Tag Archives: family life

If You’re Afraid Of Having Kids…

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if-you're-afraid-of-having-kidsIf You’re Afraid Of Having Kids…

Here’s something I’ve learned that might encourage you today: you can never out-give your family.

What I mean by that is no matter how much I serve, sacrifice, or make selfless choices for the benefit of my wife and kids (which is a very intense reality for folks looking square on at how their lives will change once they start having kiddos), they ALWAYS pour love, fun, and enrichment back into my life beyond what I have ever done for them.

I’ve tested this out for more than 15 years now with my wife and our 5 children, and I am now convinced it is a natural family law: you can never out-give your spouse and kids.

Here’s the trick: true selflessness isn’t thinking about what it will get in return or how it comes back to them. Selflessness is unconditional love, which means that it pours out without expecting anything in return. Truly. But the magic of this is that once that is activated – BOOM! – you are investing in a natural law that is getting ready to bless your socks off. Sounds contradictory, I know, but it’s what I’ve discovered to be true.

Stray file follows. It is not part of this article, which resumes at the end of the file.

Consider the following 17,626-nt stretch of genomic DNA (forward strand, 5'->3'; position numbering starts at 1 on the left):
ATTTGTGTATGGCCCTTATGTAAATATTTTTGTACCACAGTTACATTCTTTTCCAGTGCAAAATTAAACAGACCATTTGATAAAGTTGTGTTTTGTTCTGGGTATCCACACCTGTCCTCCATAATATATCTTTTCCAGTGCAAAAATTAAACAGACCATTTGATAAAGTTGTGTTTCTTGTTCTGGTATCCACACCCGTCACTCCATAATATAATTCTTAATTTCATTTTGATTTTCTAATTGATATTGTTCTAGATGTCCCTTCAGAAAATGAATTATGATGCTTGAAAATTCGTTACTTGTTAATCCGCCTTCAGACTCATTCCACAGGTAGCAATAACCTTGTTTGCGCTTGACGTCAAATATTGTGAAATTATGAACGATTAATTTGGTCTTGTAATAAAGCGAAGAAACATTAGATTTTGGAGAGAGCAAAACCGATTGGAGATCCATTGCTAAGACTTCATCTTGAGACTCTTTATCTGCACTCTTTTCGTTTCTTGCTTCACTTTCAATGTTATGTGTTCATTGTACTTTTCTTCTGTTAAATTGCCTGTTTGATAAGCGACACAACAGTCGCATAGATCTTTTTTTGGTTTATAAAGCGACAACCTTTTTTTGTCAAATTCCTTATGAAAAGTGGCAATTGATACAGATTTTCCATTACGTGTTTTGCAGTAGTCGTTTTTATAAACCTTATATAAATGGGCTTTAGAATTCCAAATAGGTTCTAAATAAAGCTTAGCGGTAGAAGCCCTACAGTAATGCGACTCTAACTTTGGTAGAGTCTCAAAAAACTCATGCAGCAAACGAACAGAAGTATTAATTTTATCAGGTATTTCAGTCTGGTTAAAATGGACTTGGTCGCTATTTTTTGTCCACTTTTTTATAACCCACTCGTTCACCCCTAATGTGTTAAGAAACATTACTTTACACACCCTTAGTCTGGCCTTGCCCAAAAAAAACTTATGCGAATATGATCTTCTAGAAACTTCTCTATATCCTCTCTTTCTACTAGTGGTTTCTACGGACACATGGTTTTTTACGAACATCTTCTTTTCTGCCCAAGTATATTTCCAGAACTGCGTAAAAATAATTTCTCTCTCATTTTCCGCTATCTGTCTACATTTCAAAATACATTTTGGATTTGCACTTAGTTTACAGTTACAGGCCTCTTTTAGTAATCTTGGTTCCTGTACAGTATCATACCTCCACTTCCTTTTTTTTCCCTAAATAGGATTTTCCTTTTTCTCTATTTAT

Feel free to try it for yourself.

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“Wife Tip #457: How To Deal With Your Husband When He’s A Suckin’ Screw Up”

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When your husband screws up or is letting you down pretty consistently in an area, the general rule is to not beat him up about it (as much as you want to, I know).

Confront him, discuss how things can change for the better, be generous with your forgiveness and explain how you plan to support him as he matures and grows. Don’t let him off the hook or enable a weakness of his or a victim mentality. But don’t light your hair on fire either.

Here’s why: good guys who make mistakes or are weak in areas as husbands or dads know it too well, and are usually dealing with guilt and shame about it already. If you attack him, he’ll shut down, and that will never help him grow and change. So be redemptive in your correction, loving in your stance for righteousness, and very liberal in your expression of support and faith in him. Let him know how his behavior negatively effects you (and/or the kids), but do your best to communicate that as a fact that has the potential to change, not as a reality that he will never grow out of.

You’re partners, not enemies. The speed of his growth and maturity in many ways is directly proportionate to how you deal with his failures.

It’s best for everyone if you can deal with them with grace.

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